Last week we sent five Delegates, as elected by you in February, to NUS National Conference in Glasgow, here is what they have to say about their experiences over the week:
It was great to see so many students in one place, debating key issues that affect over 7 million students. And this year, the NUS Reform motion was placed at the heart of the conference, where we debated on the future of the NUS - reminding ourselves of the past, and where NUS was born, and ensuring there is an organisation remaining that can thrive for years to come, for us, and for future generations.
Given that roughly 700 delegates attend the National Conference, I found the variety of views illuminating. For me, however, the lowlight was the river of procedural motions, including at one point a suggestion to close the conference down due to differing opinions to the decisions being made on the Reform amendments; I fear this casts doubt on the NUS, and questions its credibility. On another note, I didn't get a chance to explore Glasgow!
Generally speaking, the conference was an eye-opener on many things, because of the varied opinions on motions and the rich and very competitive debates on these motions and topics. Being my first time at an NUS Conference, I ensured I listened more and tried to understand and learn rather than get caught in the web of very intense debates as many managed to do. The debates could be a fun, but sometimes, daunting experience from my observation, particularly when the conference delegates had differing opinions or reacted badly.
I feel that the NUS has a lot to do to give clarity to procedures, and structures to better equip delegates going to this conference to enable maximum contributions as a result of very clear understanding of what the whole conference is about. Lastly, being part of the reform which is a historically significant and important time for the NUS was worth the time. I really look forward to the newly elected National Executives taking on the challenge and moving the NUS forward by following through with and delivering on their manifesto promises.
It was a great chance to chat with students from all over the UK, you don't get many chances to do that. However, I found it a mostly negative, worrying experience.
There's no facilitation in debates and people often started to argue about things entirely unrelated to the motion, but nobody said anything. Motions that were obviously jokes were submitted and debated on, and things like shutting down the whole of conference literally shouldn't exist. It's too much of an open system, on some motions I felt a lot of people were very confused on proposals, why should motions that people don't understand be allowed to become national policy? I'm glad that reform passed but really, it shouldn't have taken 700 students in a room to approve that.....
It wasn't all a bad experience, I was really happy that the Rouge Landlords motion and Rent Retainers amendment passed, making sure that all students live in safe affordable housing. When I start as Community Officer in June, I'll be working with Hudlets on an Accommodation Needs Policy and this will help inform that!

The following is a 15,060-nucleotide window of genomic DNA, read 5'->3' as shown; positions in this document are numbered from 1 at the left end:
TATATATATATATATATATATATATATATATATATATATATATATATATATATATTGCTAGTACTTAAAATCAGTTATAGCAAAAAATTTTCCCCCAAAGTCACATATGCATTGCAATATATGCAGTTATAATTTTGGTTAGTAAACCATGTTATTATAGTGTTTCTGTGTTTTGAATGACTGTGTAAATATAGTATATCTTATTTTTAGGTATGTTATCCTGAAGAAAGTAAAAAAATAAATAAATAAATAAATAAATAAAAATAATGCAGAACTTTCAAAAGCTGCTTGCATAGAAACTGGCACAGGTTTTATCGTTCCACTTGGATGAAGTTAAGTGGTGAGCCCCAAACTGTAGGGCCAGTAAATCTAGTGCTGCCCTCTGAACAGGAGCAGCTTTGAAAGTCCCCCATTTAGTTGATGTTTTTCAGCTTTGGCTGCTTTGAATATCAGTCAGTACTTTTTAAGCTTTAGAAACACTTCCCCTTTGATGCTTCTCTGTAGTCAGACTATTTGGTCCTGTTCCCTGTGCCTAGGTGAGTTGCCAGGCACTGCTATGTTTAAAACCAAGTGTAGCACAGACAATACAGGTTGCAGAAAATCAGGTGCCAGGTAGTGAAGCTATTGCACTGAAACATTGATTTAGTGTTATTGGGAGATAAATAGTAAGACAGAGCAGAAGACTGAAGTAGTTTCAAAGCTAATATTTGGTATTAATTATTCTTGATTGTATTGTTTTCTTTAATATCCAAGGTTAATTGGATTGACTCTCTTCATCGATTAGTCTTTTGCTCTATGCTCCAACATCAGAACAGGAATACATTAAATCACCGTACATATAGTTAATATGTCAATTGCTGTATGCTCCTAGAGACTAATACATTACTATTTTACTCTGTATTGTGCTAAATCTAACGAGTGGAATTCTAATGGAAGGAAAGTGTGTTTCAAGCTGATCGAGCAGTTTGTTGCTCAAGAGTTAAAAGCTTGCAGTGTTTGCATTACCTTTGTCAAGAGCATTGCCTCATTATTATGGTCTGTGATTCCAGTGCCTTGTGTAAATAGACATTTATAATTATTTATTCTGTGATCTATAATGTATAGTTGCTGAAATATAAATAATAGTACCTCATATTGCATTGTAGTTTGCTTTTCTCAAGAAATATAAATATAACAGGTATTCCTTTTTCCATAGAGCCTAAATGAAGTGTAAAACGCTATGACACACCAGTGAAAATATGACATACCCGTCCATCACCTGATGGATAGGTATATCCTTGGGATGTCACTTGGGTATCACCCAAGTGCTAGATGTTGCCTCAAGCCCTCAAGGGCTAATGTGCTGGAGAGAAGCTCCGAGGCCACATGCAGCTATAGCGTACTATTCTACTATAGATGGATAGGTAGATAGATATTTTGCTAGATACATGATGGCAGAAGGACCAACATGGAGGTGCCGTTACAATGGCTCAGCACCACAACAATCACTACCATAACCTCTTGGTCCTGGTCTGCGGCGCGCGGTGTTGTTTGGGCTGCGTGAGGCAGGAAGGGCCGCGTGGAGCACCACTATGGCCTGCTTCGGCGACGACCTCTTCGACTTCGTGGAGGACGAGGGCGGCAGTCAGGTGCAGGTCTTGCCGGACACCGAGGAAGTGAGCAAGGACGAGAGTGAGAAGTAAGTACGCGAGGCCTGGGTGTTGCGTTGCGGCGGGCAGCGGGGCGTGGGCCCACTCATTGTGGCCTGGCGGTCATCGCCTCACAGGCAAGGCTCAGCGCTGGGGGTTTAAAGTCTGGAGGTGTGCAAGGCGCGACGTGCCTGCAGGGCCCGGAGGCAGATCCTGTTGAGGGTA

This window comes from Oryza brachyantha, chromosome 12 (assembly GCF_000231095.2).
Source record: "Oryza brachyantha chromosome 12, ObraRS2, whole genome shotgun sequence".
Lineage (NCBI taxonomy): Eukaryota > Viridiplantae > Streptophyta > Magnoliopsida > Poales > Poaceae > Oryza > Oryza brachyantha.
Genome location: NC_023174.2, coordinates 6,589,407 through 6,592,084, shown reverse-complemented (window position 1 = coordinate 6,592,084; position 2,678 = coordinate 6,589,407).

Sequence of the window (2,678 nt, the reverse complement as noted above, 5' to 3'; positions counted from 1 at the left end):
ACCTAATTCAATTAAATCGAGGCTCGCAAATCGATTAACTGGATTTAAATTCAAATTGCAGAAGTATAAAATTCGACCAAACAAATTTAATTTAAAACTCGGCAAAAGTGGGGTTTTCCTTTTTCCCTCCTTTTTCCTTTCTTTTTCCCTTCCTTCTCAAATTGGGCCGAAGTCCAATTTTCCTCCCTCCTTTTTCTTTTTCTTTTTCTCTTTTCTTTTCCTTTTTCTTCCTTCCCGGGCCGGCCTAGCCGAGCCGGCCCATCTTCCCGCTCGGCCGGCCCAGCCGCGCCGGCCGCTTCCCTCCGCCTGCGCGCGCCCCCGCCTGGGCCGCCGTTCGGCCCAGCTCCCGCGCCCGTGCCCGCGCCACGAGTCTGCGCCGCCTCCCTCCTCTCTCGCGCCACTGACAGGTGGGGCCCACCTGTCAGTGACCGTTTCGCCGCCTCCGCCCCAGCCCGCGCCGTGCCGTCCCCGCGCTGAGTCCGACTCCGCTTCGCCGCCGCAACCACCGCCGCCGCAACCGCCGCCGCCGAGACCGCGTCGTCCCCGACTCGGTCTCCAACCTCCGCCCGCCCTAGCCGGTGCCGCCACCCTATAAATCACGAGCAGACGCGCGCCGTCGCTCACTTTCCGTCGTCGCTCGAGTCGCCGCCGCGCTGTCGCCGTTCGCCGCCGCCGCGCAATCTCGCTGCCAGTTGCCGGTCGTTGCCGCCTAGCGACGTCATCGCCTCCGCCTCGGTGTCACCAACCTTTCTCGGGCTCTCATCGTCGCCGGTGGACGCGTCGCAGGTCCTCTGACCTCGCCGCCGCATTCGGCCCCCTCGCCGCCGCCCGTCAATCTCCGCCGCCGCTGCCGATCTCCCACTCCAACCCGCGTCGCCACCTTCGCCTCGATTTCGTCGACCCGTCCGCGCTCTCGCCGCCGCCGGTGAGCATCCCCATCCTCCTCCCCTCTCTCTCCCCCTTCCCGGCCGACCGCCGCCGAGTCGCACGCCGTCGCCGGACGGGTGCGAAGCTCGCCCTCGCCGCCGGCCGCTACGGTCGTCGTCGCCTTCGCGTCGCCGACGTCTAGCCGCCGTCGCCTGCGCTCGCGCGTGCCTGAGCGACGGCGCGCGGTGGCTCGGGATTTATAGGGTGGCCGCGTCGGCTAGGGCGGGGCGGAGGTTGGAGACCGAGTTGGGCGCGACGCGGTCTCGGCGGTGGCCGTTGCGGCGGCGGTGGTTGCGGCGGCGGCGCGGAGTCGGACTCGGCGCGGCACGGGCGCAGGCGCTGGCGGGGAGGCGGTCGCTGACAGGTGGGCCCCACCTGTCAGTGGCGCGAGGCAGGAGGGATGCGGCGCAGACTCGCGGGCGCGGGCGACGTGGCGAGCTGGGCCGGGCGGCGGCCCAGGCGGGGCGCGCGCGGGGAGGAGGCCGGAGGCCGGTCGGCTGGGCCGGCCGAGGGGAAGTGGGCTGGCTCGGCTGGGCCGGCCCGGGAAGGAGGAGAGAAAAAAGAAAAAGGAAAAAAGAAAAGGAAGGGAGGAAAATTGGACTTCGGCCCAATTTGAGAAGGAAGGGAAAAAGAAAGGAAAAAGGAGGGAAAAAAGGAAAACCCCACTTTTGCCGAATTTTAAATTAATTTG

As a facilitator in the Big Ideas debate (the purpose being to impartially get participants to come to a consensus of agreement or disagreement on the debate at hand), I found the topics at hand didn’t come to a healthy enough conclusion when we voted. With only a minute or two each to speak and 700 delegate representatives of universities across the nation of HE and FE, the difficulty for a delegate to speak for not only their university but on issues of politics, intersectionality and institutional progression was difficult to navigate. Steering the conversation back on topic was vital, and there could have been more clarity provided.
Going as a student parent (I was blessed to be able to bring my child and childcare to this conference with me) I found that the only people mentioning poverty, student parent issues and mental health in an adequate manner on elections day were FE students. After a positive experience recently at the Educating Kirklees event organised by current SU President Jonathan Stephen, I sense that through bridging the gap of communication between HE and FE students we can empower our campaigns and strengthen our approach on issues affecting majorities of students.
Hearing the last speeches of current NUS President Shakira Martin, I felt inspired to make the right decisions for the students at University of Huddersfield. Ensuring reform went through at NUS, I was able to advocate for not only my SU in Huddersfield, but to spare some forethought for my friends graduating university over the next few years so that the communities they decide to create in the SU continue to empower the student voice, the ‘grassroots’ of NUS as many speakers on election day referred to.
Lastly, although the processes of the conference were frustrating, utilised at times as though we were just there to play a game… I think a lot of people taking part had done their best, had a deep understanding of how democracy in the NUS works and tried their best to transfer their SU’s needs through conference processes which is a valuable skill to have.
If you would like to get involved in the NUS National Conference next year, make sure you run in the SU Elections!